“Pull the plug!” proclaimed the voice.
Carol and I prayed about my vision that night. We felt we needed to leave the traditional church system.
Our decision to not attend churches sounds easy now, but at the time, it seemed like we were the only people in the whole nation walking away from churches. A little research on the Internet revealed hundreds of thousands of Americans had done the same thing over the previous years.
Still it was not easy to break our church attending habits. We were used to sitting in pews on Sunday mornings, Sunday evenings, Wednesday evenings, and whenever the church doors opened.
A well-meaning pastor once took me aside and gave one of those lectures no one likes to hear.
“Larry, you need stability in your life and for your marriage,” he said, shaking his head at our nomadic life. “No one will ever take your prophetic ministry seriously if you don’t settle down. You need to settle in a city and find a good church to park yourself so others will take you more seriously. Please, seek the Lord on this advice.”
This vision blew any thoughts about obeying his words out of the water.
(The above excerpts are from my memoir, The Hunt for Larry Who, an Amazon eBook.)
If my two experiences are really from the Lord, what is His eternal purpose in all of this?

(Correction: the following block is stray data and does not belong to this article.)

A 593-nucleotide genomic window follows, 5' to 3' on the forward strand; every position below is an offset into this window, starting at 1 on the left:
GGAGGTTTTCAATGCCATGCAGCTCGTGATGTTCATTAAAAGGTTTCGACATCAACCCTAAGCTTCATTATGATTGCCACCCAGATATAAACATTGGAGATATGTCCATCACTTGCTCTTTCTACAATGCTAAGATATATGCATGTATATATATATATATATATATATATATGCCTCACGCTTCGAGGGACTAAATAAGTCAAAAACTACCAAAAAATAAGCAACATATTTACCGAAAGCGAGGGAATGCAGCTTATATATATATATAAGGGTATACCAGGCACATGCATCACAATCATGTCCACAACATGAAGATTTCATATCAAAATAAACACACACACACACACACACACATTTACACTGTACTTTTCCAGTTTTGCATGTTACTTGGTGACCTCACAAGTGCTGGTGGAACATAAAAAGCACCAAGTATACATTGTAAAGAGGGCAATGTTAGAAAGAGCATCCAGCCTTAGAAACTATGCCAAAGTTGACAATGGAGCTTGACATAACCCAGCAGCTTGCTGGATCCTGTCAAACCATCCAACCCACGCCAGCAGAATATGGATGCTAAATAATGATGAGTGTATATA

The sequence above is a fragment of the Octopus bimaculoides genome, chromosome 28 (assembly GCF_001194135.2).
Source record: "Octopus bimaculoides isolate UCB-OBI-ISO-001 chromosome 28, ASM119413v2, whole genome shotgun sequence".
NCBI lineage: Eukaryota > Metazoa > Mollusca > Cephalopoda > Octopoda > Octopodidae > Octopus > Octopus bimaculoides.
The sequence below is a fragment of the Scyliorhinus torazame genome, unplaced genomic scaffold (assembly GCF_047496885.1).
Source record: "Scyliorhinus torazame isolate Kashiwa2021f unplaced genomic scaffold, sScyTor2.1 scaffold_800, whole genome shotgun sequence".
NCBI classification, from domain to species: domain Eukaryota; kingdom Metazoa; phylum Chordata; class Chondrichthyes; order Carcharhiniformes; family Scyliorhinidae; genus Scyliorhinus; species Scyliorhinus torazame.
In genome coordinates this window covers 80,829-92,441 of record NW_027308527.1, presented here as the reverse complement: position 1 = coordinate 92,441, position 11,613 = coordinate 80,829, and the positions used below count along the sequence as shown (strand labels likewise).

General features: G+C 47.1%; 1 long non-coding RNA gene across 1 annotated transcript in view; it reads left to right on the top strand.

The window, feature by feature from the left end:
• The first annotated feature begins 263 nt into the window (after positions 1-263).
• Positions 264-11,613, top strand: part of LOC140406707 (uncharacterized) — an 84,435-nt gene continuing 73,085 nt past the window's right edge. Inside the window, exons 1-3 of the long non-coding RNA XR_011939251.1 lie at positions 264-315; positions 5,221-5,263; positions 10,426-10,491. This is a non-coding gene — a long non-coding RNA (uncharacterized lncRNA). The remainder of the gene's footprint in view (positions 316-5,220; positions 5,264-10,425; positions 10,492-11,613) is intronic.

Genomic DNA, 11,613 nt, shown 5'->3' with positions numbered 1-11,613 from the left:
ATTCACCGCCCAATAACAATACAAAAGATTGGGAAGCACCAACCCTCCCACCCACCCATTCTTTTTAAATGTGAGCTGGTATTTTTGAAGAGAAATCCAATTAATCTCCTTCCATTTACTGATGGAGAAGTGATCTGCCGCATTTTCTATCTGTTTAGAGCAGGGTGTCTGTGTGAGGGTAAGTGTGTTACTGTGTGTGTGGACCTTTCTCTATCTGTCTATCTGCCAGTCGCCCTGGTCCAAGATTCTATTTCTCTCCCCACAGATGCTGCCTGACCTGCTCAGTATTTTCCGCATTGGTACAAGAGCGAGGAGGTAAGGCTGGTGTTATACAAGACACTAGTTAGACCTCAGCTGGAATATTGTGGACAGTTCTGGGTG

(Continued in Part 2)
2 responses to “Churches: Fellowships without Fellowship (Part 1)”
Thank you, Mr. Larry, for,sharing your experiences with us. I will share with you some thoughts that keep staying in my head and heart , kind of concerning this . And I may need corrected and taught, if I am not hearing or reading and interpreting correctly. I welcome that . So. What keeps coming to me is that we are all the church , one body of believers . So how can we leave the church, in that aspect? If the church has problems, then I have problems. I feel I need to pray and work within the church, to help as God gives me gifts and abilities to do so. I keep hearing Jesus say, how can a house divided stand?
So that is my thoughts for today. Blessings to you and yours!
We are the church and yes, it is impossible to leave the church. Once, we become a part of the Kingdom of God, the church is a part of our DNA. So, if any church has problems, we should all have problems.
If a traditional church meets your needs, stay there. Work in it and be an active member in it. God bless you and your church.
But for the most part (95%), most traditional churches will not reach young people, men, or turn cities upside for Christ. They are program-driven and heavy on traditions. It’s hard to change hundreds of years of history to a new way of thinking.
Yet, because we are all a part of the Kingdom of God, there should be a way for us to work together and not bang our heads against each other.
How can we do this?
I believe we have to leave traditional church members alone and go after the people who have fallen through the cracks and are not being reached. It’s a big world out there! Plenty of room for all of us.